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Conflict Resolution Institute

CRI News & Events

First Institute Scholar in Residence

Jay Rothman

In March, the newly expanded Institute had the good fortune to host Jay Rothman as its first visiting scholar. Students, faculty, and the local conflict resolution community all benefited tremendously by having Dr. Rothman in residence at the Institute. Conflict Resolution students, who had studied Rothman's Resolving Identity-Based Conflict in Prof. Karen Feste's core class held each Fall quarter, had the opportunity to learn directly from the famous scholar-practitioner when he offered a special concentrated seminar. CRI's first scholar-in-residence also gave a public talk about his ARIA method and his work, a special "lab" using his method on cases, and a presentation at the monthly faculty work-in-progress lunch series. 

Jay Rothman, Ph.D., is president of the ARIA Group, Inc., a conflict resolution training and consulting company. He is also founder and Research Director of the Action Evaluation Research Institute, an action research program designed to provide research, training and technical assistance. Rothman is the author or co-author of three books, including Resolving Identity-Based Conflict in Nations,
Organizations and Communities (Jossey-Bass, 1997) as well as over two dozen articles on identity-based conflict, conflict resolution, and evaluation. He has consulted, led workshops, and conducted interventions in more than a dozen countries including South Africa, Israel and Palestine, Northern Ireland, and Sri Lanka.

Click here to learn more about Rothman's work with the ARIA group. Rothman's ARIA method, named to invoke musical metaphors of dissonance and harmony, moves participants in conflict through four steps: Antagonism, Resonance, Invention, and Action. Rothman's theory holds that before the conflict can be addressed productively, parties must share their emotions and air differences through the antagonism phase.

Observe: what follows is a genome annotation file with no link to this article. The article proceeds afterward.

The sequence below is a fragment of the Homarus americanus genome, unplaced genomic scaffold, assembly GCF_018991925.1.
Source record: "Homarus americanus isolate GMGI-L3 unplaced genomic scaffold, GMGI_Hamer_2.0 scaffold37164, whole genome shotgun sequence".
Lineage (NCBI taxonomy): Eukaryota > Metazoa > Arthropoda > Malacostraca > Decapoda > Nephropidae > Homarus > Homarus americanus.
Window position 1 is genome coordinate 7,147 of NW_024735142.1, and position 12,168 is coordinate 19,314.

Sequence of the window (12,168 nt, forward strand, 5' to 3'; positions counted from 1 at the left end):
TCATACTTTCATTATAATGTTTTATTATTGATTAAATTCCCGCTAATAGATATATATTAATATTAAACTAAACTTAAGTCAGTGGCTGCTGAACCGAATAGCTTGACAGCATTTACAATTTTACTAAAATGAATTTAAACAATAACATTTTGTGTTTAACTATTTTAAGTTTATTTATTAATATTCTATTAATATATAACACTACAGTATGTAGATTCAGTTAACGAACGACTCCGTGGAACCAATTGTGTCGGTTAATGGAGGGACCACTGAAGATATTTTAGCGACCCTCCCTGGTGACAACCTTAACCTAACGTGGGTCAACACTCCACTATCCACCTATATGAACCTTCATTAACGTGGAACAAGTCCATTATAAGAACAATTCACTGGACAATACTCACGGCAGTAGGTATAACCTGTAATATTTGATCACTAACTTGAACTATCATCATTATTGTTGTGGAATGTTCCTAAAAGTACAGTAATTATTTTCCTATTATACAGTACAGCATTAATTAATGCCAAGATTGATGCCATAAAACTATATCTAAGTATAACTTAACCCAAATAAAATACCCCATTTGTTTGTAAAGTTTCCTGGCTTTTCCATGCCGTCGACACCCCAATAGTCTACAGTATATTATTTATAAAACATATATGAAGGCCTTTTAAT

Once participants have truly heard each other they've reached a common space—resonance. Only then, when they can feel that the problem is theirs together to solve, can they investigate solutions, or invent possible outcomes. The invention stage also continues to build resonance. Finally, they're ready to implement a solution and take action.

A further evaluation of the ARIA approach is the ARIA-C3 method, a participatory and collaborative planning and social change process. The "C3" indicates the triple objectives for participants to understand about themselves and each other: "what," "why," and "how." (See box at right for a case of this method in practice.) In the seminar, students both experienced and learned how to lead an ARIA-C3 method workshop. The group used the method to reach consensus on its goals for the workshop, then spent the rest of the time fine-tuning how the ARIAC3 process can be applied to various conflicts. Students commented that the workshop-seminar tangibly melded theory and practice.

Rothman also presented a public talk in a crowded Renaissance Room South on an unusually rainy night. The large crowd included students, alums, and conflict
resolution practitioners from the greater Denver/Boulder metro area. He discussed the ARIA-C3 method and its application in the Cincinnati Police-Community Relations Collaborative (see box). Rothman led attendees through a brief demonstration of the "why" portion of his question statement which allows participants to better recognize the reasons behind their passionate involvement in an issue that may be conflictual.

Rothman's visit inspired both students and faculty to see the richness of information for learning that is generated by community processes through the ARIA approach. Communities have greater capacities to identify and pursue their common goals, and students of community relations and conflict resolution have tools to better understand and guide such community collaborations. "Data" needn't seem stale and intimidating, but instead can provide insight and empowerment for communities and students alike.